masters passion by showing its true nature. "An emotion which is a passion," he
says, "ceases to be a passion as soon as we form a clear and distinct idea of
it"—that is to say, when we reach the stage of true knowledge,—union with
God,—passion has no more power over us.
Spinoza denies the freedom of the will in the common acceptation. Men think that
they are free because they are not conscious of the determining causes. He
identifies will and intelligence. They are one, in so far as both affirm their
objects. Man, like other things, is under an absolute law of necessity. All the
actions of his will, as of his intelligence, are but different forms of the
self-assertive tendency to which he cannot but yield. To be true to the end of
our being is the only freedom possible for us, and that end is the life which
intelligence dictates. We are free in so far as we partake of the nature of God.
God does not act arbitrarily, but solely from the laws of His own nature. He is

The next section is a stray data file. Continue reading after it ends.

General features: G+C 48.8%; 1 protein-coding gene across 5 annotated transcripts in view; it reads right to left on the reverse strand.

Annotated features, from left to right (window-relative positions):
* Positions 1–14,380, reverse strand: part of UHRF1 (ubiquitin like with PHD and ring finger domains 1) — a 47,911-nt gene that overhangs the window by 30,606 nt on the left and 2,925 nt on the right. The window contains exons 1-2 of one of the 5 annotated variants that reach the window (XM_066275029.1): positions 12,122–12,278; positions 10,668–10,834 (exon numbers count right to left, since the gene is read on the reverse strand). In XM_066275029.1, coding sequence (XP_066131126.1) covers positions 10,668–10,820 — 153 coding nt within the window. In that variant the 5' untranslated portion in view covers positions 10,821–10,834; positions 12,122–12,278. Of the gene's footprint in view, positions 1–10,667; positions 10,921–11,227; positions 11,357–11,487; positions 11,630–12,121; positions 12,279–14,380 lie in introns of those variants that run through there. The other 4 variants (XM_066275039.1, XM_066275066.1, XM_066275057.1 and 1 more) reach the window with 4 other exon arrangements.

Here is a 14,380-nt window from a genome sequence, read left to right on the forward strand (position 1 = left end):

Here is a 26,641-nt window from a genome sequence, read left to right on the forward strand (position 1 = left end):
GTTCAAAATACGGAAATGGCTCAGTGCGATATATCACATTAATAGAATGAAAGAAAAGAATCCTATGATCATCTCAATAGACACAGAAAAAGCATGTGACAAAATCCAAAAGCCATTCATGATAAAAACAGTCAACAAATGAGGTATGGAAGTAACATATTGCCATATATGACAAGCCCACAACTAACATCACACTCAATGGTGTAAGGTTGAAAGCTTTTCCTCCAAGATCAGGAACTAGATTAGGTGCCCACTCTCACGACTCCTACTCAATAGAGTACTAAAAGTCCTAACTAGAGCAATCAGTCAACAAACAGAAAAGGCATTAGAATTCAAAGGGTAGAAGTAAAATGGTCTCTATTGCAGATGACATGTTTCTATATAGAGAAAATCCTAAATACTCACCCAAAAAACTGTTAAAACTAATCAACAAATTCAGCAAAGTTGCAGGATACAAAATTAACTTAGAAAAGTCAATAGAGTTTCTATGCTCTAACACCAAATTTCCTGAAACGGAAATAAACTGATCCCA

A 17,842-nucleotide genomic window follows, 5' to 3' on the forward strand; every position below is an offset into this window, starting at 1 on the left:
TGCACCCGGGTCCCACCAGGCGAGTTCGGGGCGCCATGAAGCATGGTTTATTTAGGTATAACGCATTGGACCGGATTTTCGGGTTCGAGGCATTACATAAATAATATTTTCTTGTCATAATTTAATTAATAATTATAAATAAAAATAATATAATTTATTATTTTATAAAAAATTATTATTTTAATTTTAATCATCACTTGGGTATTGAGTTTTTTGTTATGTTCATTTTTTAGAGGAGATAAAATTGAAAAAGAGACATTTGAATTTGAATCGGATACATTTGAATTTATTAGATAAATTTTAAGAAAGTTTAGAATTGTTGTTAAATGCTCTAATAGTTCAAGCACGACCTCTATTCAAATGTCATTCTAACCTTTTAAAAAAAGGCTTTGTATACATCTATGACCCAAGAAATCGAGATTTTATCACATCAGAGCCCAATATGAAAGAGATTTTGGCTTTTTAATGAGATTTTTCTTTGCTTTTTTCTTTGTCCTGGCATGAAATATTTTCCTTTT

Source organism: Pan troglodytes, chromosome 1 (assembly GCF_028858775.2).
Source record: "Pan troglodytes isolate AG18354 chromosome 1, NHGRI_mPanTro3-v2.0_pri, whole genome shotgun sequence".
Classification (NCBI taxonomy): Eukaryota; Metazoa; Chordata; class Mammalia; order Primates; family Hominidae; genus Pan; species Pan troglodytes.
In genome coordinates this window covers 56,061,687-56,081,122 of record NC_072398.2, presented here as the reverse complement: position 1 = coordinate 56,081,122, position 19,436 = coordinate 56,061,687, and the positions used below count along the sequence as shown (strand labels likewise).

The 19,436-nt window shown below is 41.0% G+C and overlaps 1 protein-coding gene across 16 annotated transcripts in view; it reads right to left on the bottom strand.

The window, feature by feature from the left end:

not determined by anything external to Him. In like manner man is free when he
intelligently strives to fulfil the inner necessity of his being. Here reason is
our guide. To know our limits is to transcend them. Our passions belong to us
only as finite creatures. But even in them there is an element of infinity. Let
us but obtain an adequate idea of a passion and it can be transformed into an
instrument for our self-realization. Brought into contact with the idea of God,
all our ideas become true and adequate, and, therefore, subservient to our life
in Him. The transition of the mind to greater perfection is joy; the transition
to a lower stage is pain. Spinoza condemns all ideas of rivalry and ambition as
springing out of a false estimate of finite things and a false
desire to take advantage of our fellowmen. The highest good is that which can be
most fully shared with the greatest number. That is of real usefulness which
first contributes to the highest perfection of the individual, and through him
to society. But as the true nature of reason is knowledge, nothing is useful but